The Case Against Section 1603 Grants ($5 billion easy pieces)
Congress is rightfully concerned about closing the huge, systemic budget deficit. In this climate, eliminating Section 1603 grants for politically correct renewable energy should be considered an easy target.
By way of background, this particular subsidy came about due to persistent pressure from lobbying groups like American Wind Energy Association (AWEA). Their main argument is that these grants will promote jobs and economic benefits. Of course, as lobbyists this is what they are paid to say. But in these times of more focused financial prudence, we need to critically look at such expenditures in a more objective light — especially since we are talking about some five billion dollars.
The 1603 Grants should be cancelled entirely. In my view the best way to see how ineffective these expenditures are is to consider what the alternatives are for this same money. In other words, if the U.S. Congress wants to subsidize the energy business (a matter that is beyond the realm of these brief comments), then the real question is: Are 1603 Grants the most effective way to do this? If not, then they should be defunded.
Claim One: Jobs
1) If the Five Billion was spent on other, more reliable forms of energy (e.g. gas, nuclear or geothermal) it is very likely that MORE jobs would be created.
2) Numerous independent reports have concluded that the cost per job that these and similar grants generate is VERY high.
3) Some independent studies have concluded that when we look at the big picture, that there is actually a net job LOSS from subsidizing renewables. One of the key reasons for this is that the electricity produced by renewables is higher than our conventional sources, which leads to business and consumer cut backs. There is no such job loss for building economic forms of power generation; quite the opposite.
4) Some independent studies have shown that many of the jobs created when supporting renewable energy are actually foreign jobs. Is that a good use of our limited funds?
Claim Two: Economic Development
The fact is that if this same money went to fund reliable, clean, sustainable energy like nuclear power, that there would be just as much (if not more) economic development that will result. A particular area of importance is mini-nuclear. Providing political and economic support for that one area would be a game-changer in the energy business and have profoundly beneficial economic results for the US. We need to be the leader in this technology of tomorrow. (See here for more info.) There is also merit to supporting industrial geothermal. This could provide reliable 24/7/365 energy (which wind and solar do not) and be a sustainable, CO2 free source of electricity. An MIT study also concluded that it would be economical.
Claim Three: ‘Energy Independence’
Funding wind energy with 1603 Grants does nothing for energy independence which is really about oil imports and transportation fuel, not electricity generation.
Also consider the fact that in every wind turbine there is something like 4,000 pounds of rare earth elements. China produces 95± percent of these rare earth elements, so the more turbines we buy, the more dependent we are on the China–hardly a good or “sustainable” energy-related strategy.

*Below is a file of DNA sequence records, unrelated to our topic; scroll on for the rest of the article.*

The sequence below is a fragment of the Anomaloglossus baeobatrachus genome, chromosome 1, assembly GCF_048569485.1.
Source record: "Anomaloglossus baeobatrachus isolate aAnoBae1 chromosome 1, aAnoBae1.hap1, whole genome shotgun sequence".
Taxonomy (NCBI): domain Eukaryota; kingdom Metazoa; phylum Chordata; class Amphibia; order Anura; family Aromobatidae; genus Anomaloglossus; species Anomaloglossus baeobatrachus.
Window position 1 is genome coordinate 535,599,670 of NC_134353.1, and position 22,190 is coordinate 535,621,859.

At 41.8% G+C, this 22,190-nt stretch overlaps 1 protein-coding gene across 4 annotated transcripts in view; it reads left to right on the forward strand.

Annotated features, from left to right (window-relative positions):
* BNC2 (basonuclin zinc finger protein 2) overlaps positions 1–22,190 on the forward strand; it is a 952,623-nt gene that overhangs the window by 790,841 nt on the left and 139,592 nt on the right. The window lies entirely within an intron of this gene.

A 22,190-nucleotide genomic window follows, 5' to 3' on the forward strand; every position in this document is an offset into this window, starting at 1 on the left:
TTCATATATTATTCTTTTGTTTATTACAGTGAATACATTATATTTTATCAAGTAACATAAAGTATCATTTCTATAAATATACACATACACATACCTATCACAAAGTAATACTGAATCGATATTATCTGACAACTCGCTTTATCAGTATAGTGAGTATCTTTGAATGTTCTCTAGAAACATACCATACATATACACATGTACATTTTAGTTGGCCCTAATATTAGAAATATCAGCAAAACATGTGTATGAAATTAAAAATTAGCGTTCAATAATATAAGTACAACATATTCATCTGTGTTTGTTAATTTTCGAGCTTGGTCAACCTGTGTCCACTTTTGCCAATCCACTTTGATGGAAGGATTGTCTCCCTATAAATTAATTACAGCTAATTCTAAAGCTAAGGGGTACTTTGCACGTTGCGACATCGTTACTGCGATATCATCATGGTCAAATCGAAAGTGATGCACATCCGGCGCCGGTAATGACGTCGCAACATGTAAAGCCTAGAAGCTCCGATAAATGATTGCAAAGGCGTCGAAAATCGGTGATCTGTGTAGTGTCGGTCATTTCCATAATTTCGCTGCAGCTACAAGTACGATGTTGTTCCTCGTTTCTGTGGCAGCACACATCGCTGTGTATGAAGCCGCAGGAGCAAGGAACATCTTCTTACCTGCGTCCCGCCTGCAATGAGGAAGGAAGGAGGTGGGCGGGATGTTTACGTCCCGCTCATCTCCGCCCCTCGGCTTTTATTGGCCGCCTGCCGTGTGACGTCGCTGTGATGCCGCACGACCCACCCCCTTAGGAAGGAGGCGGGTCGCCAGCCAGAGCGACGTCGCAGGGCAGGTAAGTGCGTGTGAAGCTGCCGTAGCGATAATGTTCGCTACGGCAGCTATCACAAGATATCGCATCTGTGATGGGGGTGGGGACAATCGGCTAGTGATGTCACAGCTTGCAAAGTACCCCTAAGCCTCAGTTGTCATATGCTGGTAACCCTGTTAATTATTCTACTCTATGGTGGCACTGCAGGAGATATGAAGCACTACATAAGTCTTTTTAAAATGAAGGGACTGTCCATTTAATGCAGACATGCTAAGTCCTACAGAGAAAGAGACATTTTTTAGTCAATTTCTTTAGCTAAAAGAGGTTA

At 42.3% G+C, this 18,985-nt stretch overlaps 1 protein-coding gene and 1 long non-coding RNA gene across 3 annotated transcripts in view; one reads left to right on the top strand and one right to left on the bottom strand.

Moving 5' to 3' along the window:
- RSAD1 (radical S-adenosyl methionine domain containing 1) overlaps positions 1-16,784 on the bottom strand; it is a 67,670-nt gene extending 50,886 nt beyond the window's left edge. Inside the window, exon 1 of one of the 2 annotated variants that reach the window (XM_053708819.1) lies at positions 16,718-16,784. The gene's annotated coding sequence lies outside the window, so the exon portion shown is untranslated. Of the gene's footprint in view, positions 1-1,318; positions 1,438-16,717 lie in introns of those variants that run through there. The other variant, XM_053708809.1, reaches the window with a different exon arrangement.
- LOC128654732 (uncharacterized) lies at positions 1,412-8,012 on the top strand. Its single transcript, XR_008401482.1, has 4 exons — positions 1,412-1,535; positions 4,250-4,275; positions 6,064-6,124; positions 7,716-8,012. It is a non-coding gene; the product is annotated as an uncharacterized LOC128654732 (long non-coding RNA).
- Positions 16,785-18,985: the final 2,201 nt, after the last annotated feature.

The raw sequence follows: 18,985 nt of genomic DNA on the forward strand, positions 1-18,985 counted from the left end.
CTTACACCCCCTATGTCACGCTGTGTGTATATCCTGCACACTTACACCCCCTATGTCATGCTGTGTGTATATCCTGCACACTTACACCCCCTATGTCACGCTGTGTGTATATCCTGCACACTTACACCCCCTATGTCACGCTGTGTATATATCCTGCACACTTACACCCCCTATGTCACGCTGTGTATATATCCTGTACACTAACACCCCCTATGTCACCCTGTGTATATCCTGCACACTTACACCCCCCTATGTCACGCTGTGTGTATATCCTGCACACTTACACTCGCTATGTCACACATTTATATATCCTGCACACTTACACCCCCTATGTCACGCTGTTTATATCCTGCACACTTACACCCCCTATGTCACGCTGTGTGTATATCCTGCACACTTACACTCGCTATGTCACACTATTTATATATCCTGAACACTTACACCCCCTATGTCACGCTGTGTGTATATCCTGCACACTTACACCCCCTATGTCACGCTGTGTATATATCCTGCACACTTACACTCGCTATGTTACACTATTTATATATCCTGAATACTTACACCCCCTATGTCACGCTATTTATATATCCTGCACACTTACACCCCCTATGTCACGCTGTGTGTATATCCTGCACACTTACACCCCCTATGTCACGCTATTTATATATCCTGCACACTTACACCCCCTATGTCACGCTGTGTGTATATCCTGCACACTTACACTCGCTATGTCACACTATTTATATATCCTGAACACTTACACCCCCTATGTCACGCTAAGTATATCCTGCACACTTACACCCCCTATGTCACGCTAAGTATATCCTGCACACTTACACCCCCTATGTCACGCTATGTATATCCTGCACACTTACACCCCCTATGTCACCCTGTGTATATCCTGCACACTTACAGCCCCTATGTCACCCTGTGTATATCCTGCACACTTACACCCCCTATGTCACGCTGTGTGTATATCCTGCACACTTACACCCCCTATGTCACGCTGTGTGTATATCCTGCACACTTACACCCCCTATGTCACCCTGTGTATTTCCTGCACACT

Claim Four: CO2 Reduction
Despite all the claims of the wind lobbyists there is zero independent scientific proof that wind energy makes a consequential reduction in CO2.
One reason is that there is no such thing as wind generation by itself. Wind must ALWAYS be augmented by a conventional source of power, usually by a low-cost but low-efficiency version of gas turbines. Thus the net CO2 savings of this combination are very low — significantly less than would be attained by the same amount nuclear or geothermal capacity.
Mini-nuclear and geothermal are stand-alone power sources, in contrast, and produce no CO2.
Claim Five: Handouts Needed
Wind lobbyists are always pleading poverty, which is also what they are paid to do. The fact is that wind energy development is one of the most profitable businesses in the country. T. Boone Pickens stated that as a wind developer, he expected to make at least 25% ROI per year! Why do we need to subsidize such a lucrative business?
Additionally the OMB and Treasury found severe problems with “the economic integrity of government support for renewables.” Such an assessment should give Congress severe pause for continuing such handouts when sooner or later, the bubble industry will pop.
When all is said and done, Section 1603 Grants (and other such nostrums) support a high-cost, low-benefit sources of energy. Clearly resources can be spent better from any political perspective. The Right can say that the resources belong in the private sector for better deployment. The Left can chose human-need budget items over aiding rent-seeking corporations.
We should focus on solutions that have a genuine scientific assessment (i.e. technical, economic and environmental) that prove that they are cost beneficial. No such assessment exists for industrial wind and off-grid solar projects that are government dependent.
Afternote: Here is a new report about the record profits of Spanish wind company Iberdrola. The statement is made: “The Group has benefited from more than $1 billion in U.S. government incentives for wind power, the largest obtained to date by any renewables company.” So why are we borrowing a Billion dollars from China to enrich the coffers of this very profitable foreign company? What am I missing?
Note: This brief introduction can be supplemented by this blog on windpower: http://tinyurl.com/343wrzv.